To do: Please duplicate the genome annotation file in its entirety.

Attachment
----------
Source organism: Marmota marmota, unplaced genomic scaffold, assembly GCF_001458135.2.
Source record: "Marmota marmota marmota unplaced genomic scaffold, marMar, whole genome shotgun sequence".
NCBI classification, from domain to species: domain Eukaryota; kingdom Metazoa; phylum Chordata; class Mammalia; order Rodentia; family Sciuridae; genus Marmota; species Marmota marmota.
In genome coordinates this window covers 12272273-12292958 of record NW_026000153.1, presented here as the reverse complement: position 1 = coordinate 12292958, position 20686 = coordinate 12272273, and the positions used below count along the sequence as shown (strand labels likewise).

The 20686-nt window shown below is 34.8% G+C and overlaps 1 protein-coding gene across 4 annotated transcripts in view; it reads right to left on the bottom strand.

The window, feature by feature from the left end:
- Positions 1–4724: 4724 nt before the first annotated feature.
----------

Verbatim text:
Source organism: Marmota marmota, unplaced genomic scaffold, assembly GCF_001458135.2.
Source record: "Marmota marmota marmota unplaced genomic scaffold, marMar, whole genome shotgun sequence".
NCBI classification, from domain to species: domain Eukaryota; kingdom Metazoa; phylum Chordata; class Mammalia; order Rodentia; family Sciuridae; genus Marmota; species Marmota marmota.
In genome coordinates this window covers 12272273-12292958 of record NW_026000153.1, presented here as the reverse complement: position 1 = coordinate 12292958, position 20686 = coordinate 12272273, and the positions used below count along the sequence as shown (strand labels likewise).

The 20686-nt window shown below is 34.8% G+C and overlaps 1 protein-coding gene across 4 annotated transcripts in view; it reads right to left on the bottom strand.

The window, feature by feature from the left end:
- Positions 1–4724: 4724 nt before the first annotated feature.